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How To Adopt A Best Practice Approach To Cloud Migrations

Sameer Malhotra is co-founder and CEO of TrueFort, a former Wall Street tech exec and an expert in IT infrastructure and cyber security.

Cloud computing has fundamentally changed the way organizations create, store and manage data. It has introduced remarkable opportunities to work faster and better. What’s often lost in the conversation, though, is that clouds also present new and often formidable challenges surrounding migrations and application dependencies.

Too often, cloud migrations can create havoc when application dependencies are murky or unknown. This increases both operational and security risks. However, identifying and cataloging these complex relationships can prove extraordinarily challenging.

Why Dependencies Matter

By nature, cloud migrations are messy. Part of the problem is that applications, systems and data take on radically different shapes and forms in the cloud compared to legacy systems. Too often, there’s limited visibility into complex relationships and dependencies, including in critical areas like communications and identities.

The problem is based on a simple fact: Most modern applications aren’t designed to operate on an individual physical server tucked away in a private data center. Clouds, with distributed application code and containers, introduce an entirely different environment for application programming and running apps. This includes the widespread use of containers, connectors and APIs.

Often overlooked in the eagerness to take advantage of clouds is that, while it’s relatively easy to orchestrate communication across containers, the situation becomes far more complex as multi-cloud frameworks emerge. Suddenly, it’s difficult to identify dependencies because functions coded into individual applications now reside in widely used and often-shared containers.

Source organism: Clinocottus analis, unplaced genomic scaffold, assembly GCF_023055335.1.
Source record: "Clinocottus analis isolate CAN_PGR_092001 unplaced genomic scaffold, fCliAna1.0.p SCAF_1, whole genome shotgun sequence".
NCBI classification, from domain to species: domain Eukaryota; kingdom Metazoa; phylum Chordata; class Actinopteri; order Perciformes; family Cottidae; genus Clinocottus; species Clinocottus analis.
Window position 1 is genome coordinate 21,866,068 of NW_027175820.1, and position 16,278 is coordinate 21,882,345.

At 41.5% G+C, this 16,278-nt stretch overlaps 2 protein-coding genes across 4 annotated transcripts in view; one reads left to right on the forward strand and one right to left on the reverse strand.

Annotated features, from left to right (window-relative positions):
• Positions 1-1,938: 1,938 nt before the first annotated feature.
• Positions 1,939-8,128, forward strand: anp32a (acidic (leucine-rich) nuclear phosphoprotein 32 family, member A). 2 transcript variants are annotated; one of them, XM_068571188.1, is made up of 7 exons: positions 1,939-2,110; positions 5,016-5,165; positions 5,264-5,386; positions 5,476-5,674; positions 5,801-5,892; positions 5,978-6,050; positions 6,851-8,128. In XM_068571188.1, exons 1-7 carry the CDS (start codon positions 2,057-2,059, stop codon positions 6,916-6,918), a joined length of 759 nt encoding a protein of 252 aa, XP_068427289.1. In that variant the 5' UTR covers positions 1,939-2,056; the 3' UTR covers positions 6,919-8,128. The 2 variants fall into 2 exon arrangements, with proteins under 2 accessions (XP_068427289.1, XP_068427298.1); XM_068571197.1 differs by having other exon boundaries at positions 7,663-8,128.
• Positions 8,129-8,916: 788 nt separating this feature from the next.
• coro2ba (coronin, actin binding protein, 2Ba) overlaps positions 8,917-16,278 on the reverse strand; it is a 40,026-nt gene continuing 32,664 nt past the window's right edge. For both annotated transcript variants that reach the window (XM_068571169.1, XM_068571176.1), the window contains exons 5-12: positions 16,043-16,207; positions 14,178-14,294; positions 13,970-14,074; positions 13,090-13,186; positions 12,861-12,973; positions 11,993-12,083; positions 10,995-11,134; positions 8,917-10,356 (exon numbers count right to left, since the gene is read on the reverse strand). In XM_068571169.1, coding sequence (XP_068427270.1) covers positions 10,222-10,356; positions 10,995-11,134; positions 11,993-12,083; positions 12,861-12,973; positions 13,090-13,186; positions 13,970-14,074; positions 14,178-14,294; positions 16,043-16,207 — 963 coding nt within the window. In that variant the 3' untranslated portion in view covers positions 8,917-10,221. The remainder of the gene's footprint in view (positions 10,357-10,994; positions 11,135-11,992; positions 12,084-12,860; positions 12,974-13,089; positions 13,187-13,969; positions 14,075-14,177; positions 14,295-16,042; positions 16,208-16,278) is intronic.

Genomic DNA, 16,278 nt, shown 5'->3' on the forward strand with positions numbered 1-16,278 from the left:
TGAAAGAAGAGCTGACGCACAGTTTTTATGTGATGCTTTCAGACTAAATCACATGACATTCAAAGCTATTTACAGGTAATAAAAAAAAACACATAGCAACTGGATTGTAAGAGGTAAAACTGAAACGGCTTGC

The impact of all this is significant. For example, when an enterprise migrates an application to a public cloud, the entire database must either travel with the application or remain accessible after the migration is finished. Without complete mapping for both local and external resources, the application and data may not function as intended. Not surprisingly, security risks also increase.

Gaining A Deeper View

The foundation for a more advanced security framework starts with the concept of security readiness. This must exist for every application that’s hosted in the cloud and must account for the fact that apps that are migrated to the cloud and cloud-native apps aren’t the same. While it’s possible to use DevOps processes to produce new cloud apps with embedded mapping and dependencies, legacy apps do not map to the cloud securely. As a result, achieving application-level visibility is a critical step toward reducing cyber risks.

One way to address the challenge is to adopt a behavioral-based dependency mapping framework for analyzing application behavior. By monitoring all activity performed by an application spanning network connections, data access and machine-to-machine communication, a behavioral-based dependency mapping framework builds a comprehensive profile over time by understanding flows, dependencies and various other relationships.